Ben Dreyfuss is the engagement editor at Mother Jones. He's done some other stuff, too. You can email him at email@example.com. But you don't have to. But you can. But you really don't have to.
Donald Trump tweets a lot. He's pretty good at it too! Personally, I love his Twitter account. It's a mix of insanity and self-promotion and insanity and, well, self-promotion. But it's endearing!
I've always assumed that Trump sends his own tweets. This is not because Twitter is a holy place and everyone sends their own tweets, but his account tweets so many weird things that I figured he couldn't have a professional ghost tweeter at the helm. That person would never let him send half the things he sends. But then a few weeks ago my colleague Ian Gordon pointed me to a Washington Post profile of his media handler, Hope Hicks, which had me in tears:
On his plane, Trump flips through cable channels, reads news articles in hard copy, and makes offhanded comments. He's throwing out his signature bombastic, sometimes offensive tweets. Hicks takes dictation and sends the words to aides somewhere in the Trump empire, who send them out to the world.
Dictating is still tweeting in a sense, but it really isn't the same. This means he's not scrolling through his timeline, checking his mentions, having the full Twitter experience. He's broadcasting.
Mr. Trump doesn't use a computer. He relies on his smartphone to tweet jabs and self-promotion, often late into the night, from a chaise lounge in his bedroom suite in front of a flat-screen TV.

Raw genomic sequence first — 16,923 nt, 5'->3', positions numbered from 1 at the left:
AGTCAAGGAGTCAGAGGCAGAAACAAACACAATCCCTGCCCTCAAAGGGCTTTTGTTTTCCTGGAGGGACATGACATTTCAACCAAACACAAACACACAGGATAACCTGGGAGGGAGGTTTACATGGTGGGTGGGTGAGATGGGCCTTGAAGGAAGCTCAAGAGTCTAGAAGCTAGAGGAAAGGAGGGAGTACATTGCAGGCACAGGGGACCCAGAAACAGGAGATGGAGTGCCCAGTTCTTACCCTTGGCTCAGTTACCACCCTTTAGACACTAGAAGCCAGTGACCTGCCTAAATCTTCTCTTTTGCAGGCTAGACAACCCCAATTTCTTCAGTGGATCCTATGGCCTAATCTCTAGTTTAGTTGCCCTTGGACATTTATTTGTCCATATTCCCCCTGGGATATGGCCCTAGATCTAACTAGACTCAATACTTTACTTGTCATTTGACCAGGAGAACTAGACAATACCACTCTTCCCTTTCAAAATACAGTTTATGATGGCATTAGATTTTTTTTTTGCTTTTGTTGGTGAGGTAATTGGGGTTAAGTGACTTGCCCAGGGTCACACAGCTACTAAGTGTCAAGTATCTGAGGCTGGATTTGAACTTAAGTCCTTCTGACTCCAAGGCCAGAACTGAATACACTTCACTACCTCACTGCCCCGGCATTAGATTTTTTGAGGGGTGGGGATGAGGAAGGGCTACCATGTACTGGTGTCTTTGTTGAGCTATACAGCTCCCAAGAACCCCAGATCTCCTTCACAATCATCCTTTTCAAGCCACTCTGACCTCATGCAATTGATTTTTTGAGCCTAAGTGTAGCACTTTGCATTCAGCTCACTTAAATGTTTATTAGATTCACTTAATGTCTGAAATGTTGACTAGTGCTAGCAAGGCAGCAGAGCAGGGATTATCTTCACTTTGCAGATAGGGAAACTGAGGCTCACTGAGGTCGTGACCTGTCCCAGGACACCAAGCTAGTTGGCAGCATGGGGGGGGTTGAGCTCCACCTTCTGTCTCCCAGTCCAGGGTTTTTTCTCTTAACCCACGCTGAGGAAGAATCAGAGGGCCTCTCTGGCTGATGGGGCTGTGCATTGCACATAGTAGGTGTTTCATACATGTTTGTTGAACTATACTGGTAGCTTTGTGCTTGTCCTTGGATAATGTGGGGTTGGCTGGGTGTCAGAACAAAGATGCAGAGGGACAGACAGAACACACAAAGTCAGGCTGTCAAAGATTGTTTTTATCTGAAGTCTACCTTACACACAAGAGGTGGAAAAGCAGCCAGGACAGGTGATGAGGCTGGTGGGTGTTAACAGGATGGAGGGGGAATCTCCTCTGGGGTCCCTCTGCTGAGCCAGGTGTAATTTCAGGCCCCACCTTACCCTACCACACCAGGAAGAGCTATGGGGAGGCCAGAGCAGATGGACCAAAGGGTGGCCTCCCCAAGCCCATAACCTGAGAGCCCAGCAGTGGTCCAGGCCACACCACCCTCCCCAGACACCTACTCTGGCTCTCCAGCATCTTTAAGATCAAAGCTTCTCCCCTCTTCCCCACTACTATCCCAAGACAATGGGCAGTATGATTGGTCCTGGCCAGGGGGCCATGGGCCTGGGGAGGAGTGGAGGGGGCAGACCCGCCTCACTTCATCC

Now it's possible that it's a combination of both: Sometimes he dictates, and sometimes he tweets.
While this is an answer, it begs a new question: How much of his tweets are his? To figure this one out, we put on our social-media detective hats and took a trip to Twitonomy.com.
Since April 23, @realDonaldTrump has tweeted 3,197 times. (Twitter's API limits how many tweets analytics tools can access, so we can't go further back than that.)
A majority of those tweets (1,707) have come from Twitter for Android. Another 1,245 have come from Twitter.com. Ninety-nine have come from a BlackBerry, and another 99 have come from an iPhone.
From the above WSJ article, we know Trump doesn't use a computer, so Twitter.com is out. Those are being done by someone else. The question is: What smartphone is Trump using? Once upon a time, Trump made his dissatisfaction with the iPhone very clear when he demanded that Apple manufacture a larger screen. This is something Apple ended up doing with the iPhone 6 and the still larger iPhone 6+. It's unclear if this enticed Trump back into the fold. There are some massive smartphones out there! Maybe he has a Galaxy Note 5.
So, if that is accurate, only 3 percent of Donald Trump's last 3,197 tweets—at most—actually came from his fingers. (Possibly less if one of his aides also uses an iPhone.) The rest were apparently dictated or, in the case of the Nazi image, sent out by an intern. He's obviously a busy person (and old, at that), so I understand why he doesn't send all his own tweets. But still, it takes some of the magic away.
Below are some more charts from Twitonomy about Trump's tweets:
Josh Barro has a good piece up examining whether reform conservatives like David Frum are celebrating the rise of Donald Trump. Frum & friends have long pushed for the GOP to soften its stance on entitlement reform and Trump is leading in the GOP polls while simultaneously attacking his fellow Republican candidates for wanting to cut Social Security, so his ascendency in many ways vindicates the reform conservative point that American conservatism need not be about "going Galt."
“There were a lot of people who wanted to think the Tea Party is a straightforward libertarian movement,” said Reihan Salam, the executive editor of National Review. But he said Mr. Trump’s ability to lead the polls while attacking Republicans for wanting to cut entitlement programs showed that conservative voters are open to “government programs that help the right people.”
Too true. A lot of conservatives are just fine with welfare as long as it goes to "the right people."